By building these local roots, Code Red may just unearth the next “diamonds in the rough”—players who aren’t familiar with Overwatch or the League... yet. Having a strong local presence, Chaloner reckons, will allow the Spitfire to talent hunt and find the UK’s strongest talent. “I’ll keep nagging Jack [Etienne of Cloud9] until he’s sick of me, or fires me, until we’ve got British players in the organization, whether that’s on the Contenders team, whether it’s as amateurs we help, as content creators, as people we can nurture and grow through the system and get them into the Overwatch League... even it’s for another team.”
That’s the core of Spitfire’s plan. Yes, their roster is South Korean... but the rest of the organization backing them is British to the core. When looking for the staff needed to build this necessary infrastructure, Code Red look for passionate esports fans involved in the scene. “It’s harder to teach someone to have passion for esports than it is to teach them an organization role. I’m always a big fan of getting people in who are hardworking, passionate, and love esports, and giving them the tools necessary to have a great job.”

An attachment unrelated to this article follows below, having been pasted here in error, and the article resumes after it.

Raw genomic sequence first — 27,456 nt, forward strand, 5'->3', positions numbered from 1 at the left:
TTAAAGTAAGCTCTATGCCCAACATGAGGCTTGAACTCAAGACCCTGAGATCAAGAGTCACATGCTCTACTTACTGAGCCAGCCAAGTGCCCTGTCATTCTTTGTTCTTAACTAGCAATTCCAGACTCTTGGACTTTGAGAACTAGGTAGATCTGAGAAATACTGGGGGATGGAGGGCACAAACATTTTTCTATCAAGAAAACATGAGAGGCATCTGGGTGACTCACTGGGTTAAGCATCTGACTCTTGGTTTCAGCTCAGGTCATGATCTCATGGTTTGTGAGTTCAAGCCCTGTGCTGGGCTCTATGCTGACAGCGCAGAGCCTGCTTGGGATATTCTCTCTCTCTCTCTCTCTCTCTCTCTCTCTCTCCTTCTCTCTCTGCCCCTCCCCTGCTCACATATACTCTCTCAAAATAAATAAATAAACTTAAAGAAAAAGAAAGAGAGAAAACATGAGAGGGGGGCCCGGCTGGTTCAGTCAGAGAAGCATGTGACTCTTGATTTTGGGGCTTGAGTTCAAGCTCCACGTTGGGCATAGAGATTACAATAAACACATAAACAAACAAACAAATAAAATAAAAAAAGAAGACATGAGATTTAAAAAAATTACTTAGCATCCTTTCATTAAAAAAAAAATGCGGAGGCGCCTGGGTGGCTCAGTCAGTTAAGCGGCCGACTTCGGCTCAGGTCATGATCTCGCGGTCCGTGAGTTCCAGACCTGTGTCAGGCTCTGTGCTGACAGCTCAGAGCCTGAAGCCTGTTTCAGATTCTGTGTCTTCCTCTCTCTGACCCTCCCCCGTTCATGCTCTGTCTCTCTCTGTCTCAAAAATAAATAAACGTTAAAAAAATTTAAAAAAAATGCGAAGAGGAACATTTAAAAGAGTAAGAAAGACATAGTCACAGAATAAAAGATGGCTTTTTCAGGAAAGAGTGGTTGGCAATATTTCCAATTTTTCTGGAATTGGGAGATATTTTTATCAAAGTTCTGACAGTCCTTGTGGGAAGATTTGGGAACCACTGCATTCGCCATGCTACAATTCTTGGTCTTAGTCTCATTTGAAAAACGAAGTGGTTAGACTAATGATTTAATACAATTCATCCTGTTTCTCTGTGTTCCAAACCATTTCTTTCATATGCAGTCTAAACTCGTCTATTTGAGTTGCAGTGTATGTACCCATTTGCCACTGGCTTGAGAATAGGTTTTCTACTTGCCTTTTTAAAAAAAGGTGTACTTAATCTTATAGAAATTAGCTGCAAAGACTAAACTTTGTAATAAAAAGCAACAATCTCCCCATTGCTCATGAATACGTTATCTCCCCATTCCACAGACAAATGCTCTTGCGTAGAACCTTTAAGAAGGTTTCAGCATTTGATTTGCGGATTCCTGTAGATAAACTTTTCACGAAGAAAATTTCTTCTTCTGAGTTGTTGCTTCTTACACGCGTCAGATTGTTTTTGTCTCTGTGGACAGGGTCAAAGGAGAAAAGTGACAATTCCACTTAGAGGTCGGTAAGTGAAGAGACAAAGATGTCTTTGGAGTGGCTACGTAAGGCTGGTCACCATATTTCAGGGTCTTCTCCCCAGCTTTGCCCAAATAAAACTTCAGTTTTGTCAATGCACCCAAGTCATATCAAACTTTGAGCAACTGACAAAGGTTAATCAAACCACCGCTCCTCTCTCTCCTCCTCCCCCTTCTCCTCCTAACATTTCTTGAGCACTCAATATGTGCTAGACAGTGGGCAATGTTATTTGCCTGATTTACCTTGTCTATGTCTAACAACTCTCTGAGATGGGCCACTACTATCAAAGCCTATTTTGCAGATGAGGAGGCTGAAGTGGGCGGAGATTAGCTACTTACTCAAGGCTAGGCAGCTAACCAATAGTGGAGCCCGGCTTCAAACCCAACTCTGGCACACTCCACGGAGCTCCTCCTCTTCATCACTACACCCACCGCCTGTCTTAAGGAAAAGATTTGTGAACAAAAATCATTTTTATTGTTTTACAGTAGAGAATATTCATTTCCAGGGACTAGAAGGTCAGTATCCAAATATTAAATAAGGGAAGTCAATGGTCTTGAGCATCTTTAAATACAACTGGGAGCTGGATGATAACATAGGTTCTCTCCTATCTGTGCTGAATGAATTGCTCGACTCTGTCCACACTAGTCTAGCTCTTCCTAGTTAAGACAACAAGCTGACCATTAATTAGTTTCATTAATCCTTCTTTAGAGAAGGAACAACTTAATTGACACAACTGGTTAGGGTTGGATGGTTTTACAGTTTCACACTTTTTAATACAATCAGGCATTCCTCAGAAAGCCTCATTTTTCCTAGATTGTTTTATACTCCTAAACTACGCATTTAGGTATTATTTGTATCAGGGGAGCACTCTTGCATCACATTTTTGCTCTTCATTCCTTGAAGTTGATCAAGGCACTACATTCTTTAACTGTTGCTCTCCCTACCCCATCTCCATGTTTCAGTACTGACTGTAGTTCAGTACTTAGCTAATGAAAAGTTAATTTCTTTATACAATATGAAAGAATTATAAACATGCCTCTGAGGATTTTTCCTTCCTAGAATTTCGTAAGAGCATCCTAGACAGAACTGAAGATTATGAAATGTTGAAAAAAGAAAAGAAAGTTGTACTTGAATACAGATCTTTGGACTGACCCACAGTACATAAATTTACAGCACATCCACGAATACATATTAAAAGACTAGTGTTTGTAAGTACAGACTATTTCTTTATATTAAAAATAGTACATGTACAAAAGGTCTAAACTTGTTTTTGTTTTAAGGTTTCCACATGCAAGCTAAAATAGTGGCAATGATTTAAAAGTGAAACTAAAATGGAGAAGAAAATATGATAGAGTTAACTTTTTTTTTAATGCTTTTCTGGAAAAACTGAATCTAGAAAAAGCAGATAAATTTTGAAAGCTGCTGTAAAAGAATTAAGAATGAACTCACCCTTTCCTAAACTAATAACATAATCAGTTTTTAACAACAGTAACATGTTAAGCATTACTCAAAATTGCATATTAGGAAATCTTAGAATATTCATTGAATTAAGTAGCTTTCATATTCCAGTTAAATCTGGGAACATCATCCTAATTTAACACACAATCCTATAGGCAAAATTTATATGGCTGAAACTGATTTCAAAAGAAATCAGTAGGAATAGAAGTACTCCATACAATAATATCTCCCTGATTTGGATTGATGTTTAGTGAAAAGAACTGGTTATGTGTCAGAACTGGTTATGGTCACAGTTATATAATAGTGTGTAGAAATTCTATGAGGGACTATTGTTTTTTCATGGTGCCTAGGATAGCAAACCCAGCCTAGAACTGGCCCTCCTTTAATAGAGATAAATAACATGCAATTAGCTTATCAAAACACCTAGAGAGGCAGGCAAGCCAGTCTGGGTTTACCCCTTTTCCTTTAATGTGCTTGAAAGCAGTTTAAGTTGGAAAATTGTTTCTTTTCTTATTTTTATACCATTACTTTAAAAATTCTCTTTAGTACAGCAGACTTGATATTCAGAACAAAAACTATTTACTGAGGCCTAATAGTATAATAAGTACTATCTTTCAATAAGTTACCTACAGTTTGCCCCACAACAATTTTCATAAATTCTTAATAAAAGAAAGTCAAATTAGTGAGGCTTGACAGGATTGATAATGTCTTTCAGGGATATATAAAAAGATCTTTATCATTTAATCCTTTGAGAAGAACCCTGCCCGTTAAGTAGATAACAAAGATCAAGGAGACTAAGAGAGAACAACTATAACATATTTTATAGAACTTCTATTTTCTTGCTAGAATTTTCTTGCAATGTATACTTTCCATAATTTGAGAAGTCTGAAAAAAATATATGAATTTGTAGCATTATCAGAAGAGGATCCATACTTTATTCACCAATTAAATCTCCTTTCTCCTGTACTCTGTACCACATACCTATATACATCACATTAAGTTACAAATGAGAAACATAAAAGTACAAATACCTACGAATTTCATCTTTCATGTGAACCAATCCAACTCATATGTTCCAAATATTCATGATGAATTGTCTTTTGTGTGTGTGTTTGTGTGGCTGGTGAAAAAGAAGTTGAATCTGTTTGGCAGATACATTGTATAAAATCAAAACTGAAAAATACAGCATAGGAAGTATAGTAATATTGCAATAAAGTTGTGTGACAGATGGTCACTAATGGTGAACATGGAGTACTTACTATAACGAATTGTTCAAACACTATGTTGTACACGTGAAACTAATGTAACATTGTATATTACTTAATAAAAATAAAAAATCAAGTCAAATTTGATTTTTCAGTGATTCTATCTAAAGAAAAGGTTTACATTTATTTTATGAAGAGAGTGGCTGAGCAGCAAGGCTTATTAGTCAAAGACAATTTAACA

That being said, Chaloner recognizes that it takes all sorts to build a foundation for success. Cloud9 and Code Red will be filling the office with talented staff, with an eye on the long term. One thing that becomes abundantly clear is that Chaloner isn’t worried in the slightest about the contrast between the South Korean roster and the London scene they plan to build.
“The key to success is winning.” he notes, mentioning that all the big names, including Chaloner and Jack Etienne, behind the Spitfire are very competitive. “We have one main goal, the overarching goal of everything that we have for London Spitfire is that we want to win. That’s ingrained in the Cloud9 DNA. This is no different for us. In order to do that, we have the best set of players in the entire League and the entire best set of managers [coaches, and support staff] in the entire League.”
On top of winning, which the Spitfire are most certainly doing with a 5-1 record, Chaloner believes there’s a universal appeal to the brand, noting that the Spitfire is a “global brand.”
“Just look at the logo. It’s the best damn logo in the entire league! Second point: we have the best mascot in the entire League - everyone loves Tracer! Tracer is awesome, she’s British, and she’s RAF. She’s the perfect mascot for London. Thirdly, we have kickass Koreans! How can you not love this team!”
It’s a compelling pitch, and on paper, Code Red Esports’ plan looks like a winning one:
- Win a lot.
- Settle down roots and build a strong local scene.
- Bring the roster to London and have them fall in love.
- Win some more.
London will be looking to complete point one of that plan tomorrow in Los Angeles against the Seoul Dynasty, as another week of Overwatch League action kicks off.